It wasn't until the 1980s that the diagnosis of post-traumatic stress disorder was created.
Now widely known as the mental disorder PTSD, the condition often afflicts military personnel.
University of Newcastle Professor Philip Dwyer is researching the effects of war trauma on civilians and combatants.
The project, titled Aftermaths of War: Violence, Trauma, Displacement 1815-1950, will investigate the cultural, social and psychological consequences of wars.
"We now know quite a bit about the trauma associated with warfare, or the aftermaths of war, but generally only in relation to veterans," Professor Dwyer said.
"This is not so much the case for civilians who have lived through war."
In the modern era, civilians were increasingly caught up in conflict and "often deliberately targeted".
The study will look at civilian displacement [refugees] and how countries and the international community have responded to them.
It will also examine how civilians themselves "live and remember the trauma they have experienced".
"We're not entirely sure what the long-term legacies of warfare for civilians are yet," he said.
"But there are two sides of that coin that we want to explore: those civilian refugees fleeing violence and who may have experienced it; and those civilians on the homefront who have to deal with traumatised and possibly even brutalised veterans when they return."
When these veterans return, their traumatic experiences can have immense and extended effects.
"That trauma is often passed down from one generation to the next, possibly even epigenetically according to some scholars."
While trauma existed in the early 19th century, "people didn't understand it in the same way that we do today".
Professor Dwyer, director of the Centre for the History of Violence, said PTSD was invented "post-Vietnam".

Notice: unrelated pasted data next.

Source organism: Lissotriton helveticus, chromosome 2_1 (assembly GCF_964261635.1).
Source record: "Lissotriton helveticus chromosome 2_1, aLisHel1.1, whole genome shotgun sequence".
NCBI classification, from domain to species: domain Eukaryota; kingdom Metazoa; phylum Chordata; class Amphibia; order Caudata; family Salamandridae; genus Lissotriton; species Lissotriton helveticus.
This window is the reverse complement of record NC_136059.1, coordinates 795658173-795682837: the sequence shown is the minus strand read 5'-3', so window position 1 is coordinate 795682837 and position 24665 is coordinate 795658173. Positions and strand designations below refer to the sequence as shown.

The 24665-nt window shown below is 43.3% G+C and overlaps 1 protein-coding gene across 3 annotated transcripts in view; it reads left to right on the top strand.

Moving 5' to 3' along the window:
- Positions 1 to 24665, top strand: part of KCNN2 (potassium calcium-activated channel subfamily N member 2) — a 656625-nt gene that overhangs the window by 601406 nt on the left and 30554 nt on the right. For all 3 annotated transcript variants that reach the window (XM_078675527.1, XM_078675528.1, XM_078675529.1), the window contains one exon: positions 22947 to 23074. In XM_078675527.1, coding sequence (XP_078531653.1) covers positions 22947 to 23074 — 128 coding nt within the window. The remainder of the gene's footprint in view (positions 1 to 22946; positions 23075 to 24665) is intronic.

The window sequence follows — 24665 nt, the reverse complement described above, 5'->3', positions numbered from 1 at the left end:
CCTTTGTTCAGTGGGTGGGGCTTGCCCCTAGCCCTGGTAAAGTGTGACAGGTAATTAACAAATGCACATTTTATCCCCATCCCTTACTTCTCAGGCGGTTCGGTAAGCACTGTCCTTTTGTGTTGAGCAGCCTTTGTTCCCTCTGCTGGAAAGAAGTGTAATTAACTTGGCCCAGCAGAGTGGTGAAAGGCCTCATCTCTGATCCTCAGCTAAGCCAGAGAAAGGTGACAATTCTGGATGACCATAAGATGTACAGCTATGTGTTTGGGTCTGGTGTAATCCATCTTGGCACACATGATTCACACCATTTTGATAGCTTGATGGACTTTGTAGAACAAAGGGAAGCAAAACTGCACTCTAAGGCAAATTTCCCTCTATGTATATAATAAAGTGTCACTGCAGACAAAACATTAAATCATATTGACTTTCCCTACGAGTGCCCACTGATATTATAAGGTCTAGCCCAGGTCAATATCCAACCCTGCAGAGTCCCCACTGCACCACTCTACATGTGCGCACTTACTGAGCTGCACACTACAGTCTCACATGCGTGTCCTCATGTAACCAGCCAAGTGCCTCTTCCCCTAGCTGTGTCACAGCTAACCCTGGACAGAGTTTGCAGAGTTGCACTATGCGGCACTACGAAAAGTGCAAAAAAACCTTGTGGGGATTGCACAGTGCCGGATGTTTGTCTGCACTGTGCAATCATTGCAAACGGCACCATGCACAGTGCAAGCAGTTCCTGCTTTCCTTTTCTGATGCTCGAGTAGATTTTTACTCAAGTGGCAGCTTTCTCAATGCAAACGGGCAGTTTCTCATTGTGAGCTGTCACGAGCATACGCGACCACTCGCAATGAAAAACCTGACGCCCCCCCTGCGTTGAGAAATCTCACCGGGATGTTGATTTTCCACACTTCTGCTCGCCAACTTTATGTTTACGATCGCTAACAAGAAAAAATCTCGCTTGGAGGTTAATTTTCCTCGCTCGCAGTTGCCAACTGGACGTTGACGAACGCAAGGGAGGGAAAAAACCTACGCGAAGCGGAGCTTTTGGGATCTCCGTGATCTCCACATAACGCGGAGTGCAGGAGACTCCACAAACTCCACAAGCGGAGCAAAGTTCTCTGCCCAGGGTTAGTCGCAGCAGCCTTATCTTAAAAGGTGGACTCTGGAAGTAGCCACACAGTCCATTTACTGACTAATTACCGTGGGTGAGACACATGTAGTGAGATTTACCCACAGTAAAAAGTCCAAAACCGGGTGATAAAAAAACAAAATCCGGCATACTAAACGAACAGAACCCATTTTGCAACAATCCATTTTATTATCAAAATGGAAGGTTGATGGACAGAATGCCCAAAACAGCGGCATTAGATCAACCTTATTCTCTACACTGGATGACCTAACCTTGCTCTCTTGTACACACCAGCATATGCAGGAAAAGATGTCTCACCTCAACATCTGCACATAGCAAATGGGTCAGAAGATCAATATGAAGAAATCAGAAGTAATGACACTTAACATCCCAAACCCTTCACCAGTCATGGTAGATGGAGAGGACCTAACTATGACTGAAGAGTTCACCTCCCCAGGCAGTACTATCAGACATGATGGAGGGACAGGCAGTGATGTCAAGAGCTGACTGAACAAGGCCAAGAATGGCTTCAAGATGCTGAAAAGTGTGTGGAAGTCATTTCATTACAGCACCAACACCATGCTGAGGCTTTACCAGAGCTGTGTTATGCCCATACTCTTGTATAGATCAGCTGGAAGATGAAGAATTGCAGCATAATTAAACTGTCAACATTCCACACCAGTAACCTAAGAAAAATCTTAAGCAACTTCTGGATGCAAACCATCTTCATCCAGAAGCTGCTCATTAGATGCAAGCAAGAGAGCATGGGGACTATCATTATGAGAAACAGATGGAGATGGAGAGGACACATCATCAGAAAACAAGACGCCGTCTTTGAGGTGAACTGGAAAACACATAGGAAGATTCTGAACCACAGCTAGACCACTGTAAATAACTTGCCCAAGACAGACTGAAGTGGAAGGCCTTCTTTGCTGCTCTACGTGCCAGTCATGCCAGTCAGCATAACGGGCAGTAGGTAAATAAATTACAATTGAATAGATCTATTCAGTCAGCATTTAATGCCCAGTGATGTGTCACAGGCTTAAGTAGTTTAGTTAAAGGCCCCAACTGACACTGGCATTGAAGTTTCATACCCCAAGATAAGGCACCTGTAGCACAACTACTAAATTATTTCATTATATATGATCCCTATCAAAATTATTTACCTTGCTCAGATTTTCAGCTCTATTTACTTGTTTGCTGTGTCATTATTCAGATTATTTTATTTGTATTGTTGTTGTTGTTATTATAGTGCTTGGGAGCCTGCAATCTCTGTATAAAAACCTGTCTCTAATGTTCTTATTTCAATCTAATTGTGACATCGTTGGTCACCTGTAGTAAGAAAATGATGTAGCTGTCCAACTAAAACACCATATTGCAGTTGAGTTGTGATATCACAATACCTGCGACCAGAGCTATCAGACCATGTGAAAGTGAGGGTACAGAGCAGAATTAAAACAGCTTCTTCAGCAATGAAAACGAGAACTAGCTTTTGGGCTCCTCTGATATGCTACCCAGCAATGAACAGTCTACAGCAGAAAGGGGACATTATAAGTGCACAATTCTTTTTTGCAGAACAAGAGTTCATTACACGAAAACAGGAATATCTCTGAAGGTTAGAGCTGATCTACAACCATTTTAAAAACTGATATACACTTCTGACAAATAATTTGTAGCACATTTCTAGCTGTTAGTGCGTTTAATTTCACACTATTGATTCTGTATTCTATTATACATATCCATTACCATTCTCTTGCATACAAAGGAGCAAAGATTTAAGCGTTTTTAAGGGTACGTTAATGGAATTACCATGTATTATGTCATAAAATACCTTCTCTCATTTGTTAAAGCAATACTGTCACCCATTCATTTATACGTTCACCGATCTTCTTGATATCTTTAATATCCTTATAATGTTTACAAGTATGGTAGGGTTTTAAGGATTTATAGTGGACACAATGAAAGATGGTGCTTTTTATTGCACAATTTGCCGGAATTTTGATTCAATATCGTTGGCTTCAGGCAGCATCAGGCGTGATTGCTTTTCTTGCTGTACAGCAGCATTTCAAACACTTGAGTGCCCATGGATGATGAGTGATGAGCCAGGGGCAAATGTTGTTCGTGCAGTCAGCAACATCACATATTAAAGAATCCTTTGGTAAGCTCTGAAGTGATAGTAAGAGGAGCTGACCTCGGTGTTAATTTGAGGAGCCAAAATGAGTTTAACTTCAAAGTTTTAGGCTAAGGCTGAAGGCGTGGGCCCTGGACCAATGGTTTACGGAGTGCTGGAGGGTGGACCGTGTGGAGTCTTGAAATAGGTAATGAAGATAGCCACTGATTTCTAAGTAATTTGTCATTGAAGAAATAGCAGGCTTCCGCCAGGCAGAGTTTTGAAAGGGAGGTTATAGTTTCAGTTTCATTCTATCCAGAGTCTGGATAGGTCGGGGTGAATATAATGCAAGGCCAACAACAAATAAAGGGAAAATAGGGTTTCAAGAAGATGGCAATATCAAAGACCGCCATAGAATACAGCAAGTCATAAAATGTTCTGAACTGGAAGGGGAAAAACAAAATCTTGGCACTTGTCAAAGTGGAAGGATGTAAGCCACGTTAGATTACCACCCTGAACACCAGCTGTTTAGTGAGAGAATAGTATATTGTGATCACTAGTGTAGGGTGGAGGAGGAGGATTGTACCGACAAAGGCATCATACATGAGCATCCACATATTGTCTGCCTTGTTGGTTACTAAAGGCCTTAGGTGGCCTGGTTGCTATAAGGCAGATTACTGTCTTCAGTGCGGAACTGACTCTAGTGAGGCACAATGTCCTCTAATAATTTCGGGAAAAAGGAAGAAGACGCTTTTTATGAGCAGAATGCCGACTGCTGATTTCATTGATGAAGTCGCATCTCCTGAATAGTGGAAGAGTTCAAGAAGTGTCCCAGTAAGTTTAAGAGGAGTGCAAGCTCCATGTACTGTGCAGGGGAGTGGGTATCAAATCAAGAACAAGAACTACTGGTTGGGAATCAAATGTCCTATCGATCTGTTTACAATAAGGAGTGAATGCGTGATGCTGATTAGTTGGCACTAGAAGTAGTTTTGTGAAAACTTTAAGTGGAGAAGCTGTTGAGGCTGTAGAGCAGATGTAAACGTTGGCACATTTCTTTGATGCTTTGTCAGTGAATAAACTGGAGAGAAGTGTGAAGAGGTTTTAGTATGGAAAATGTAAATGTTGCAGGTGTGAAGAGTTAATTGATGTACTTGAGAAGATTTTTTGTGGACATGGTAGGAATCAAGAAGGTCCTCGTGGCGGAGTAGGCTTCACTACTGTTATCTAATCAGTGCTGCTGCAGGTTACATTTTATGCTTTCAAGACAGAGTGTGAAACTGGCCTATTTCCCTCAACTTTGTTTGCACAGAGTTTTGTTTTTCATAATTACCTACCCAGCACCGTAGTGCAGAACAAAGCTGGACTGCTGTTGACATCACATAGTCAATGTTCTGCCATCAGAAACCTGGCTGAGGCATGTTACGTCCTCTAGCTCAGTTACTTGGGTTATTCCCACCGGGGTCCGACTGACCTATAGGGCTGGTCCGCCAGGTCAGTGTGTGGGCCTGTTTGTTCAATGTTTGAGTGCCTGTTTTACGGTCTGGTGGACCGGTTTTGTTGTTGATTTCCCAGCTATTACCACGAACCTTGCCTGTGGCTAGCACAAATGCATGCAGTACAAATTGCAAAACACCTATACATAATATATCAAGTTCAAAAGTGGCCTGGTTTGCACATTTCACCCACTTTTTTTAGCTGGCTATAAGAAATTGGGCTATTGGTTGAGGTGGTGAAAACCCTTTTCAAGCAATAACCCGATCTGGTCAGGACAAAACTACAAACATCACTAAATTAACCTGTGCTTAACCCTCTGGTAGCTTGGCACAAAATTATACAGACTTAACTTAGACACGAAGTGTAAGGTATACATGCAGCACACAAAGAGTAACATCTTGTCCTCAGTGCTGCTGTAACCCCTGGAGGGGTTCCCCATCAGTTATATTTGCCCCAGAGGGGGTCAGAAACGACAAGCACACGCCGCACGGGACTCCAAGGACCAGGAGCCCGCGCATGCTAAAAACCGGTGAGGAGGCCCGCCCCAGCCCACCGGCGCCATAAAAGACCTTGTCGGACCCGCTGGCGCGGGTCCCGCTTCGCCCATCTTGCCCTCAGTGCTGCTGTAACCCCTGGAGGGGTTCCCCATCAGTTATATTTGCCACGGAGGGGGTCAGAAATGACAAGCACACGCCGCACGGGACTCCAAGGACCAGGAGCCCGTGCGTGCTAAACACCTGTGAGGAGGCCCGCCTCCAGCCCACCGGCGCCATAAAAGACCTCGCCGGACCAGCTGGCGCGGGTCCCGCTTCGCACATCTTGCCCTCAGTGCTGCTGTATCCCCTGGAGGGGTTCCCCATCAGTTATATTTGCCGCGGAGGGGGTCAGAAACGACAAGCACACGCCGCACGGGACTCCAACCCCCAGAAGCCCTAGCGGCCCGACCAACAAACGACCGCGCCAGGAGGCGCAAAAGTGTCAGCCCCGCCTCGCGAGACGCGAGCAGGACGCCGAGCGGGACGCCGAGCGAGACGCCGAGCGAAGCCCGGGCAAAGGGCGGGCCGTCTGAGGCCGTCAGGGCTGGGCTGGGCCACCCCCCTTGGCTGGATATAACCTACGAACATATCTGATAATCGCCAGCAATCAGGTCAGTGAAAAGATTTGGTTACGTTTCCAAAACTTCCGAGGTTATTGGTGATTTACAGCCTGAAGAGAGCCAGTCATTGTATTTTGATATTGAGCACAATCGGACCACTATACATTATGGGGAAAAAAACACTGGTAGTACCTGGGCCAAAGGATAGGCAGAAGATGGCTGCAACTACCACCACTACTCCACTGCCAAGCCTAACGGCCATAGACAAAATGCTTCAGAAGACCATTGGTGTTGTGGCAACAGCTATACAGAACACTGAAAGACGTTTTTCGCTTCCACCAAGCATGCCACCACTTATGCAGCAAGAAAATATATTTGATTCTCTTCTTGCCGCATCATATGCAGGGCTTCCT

"During the war itself, psychiatrists diagnosed what they called Post-Vietnam Syndrome," he said.
For generations, there was a refusal to acknowledge the condition, which has also been called shell shock and battle fatigue.
"The French called it an 'alienation of the mind' in the early 19th century - but didn't know how to recognise it or treat it."
The research is a collaborative project that involves a number of historians from around the world.
"We are attempting to write a comparative history from 1815 to 1950, touching on Europe, Australia, the US, Japan and China and the Middle East," Professor Dwyer said.
They're looking at 19th century European wars like the Crimean War [1853-56], Franco-German War [1870-71], the American Civil War [1861-65], the first and second world wars and their aftermaths.
"We're just at the beginning of a long process. Funding started in March and then COVID began," he said, adding that the pandemic had "put things on hold".
Professor Dwyer highlights the need for "moral courage" during war.
Without moral values instilled in the military and "knowing where to draw the line between right and wrong", atrocities would be committed.
He said there were "all sorts of reasons why a soldier might cross that moral line".
Peer group pressure is one example.
"But once it's crossed there is no turning back," he said.
A commander in the field may "allow something to happen - may even approve of it".
"Then his men have been given the latitude to commit crimes and to think about killing in ways that they wouldn't normally," he said.
The commander, who represents a form of middle management, must "set an example".
"But that example and that moral compass has to come from the top," he said.
When an atrocity is committed during a war and the army fails to respond adequately, it is "due to a moral failure of command".
Moral failure is a concern that has been raised amid allegations against Australian special forces in Afghanistan.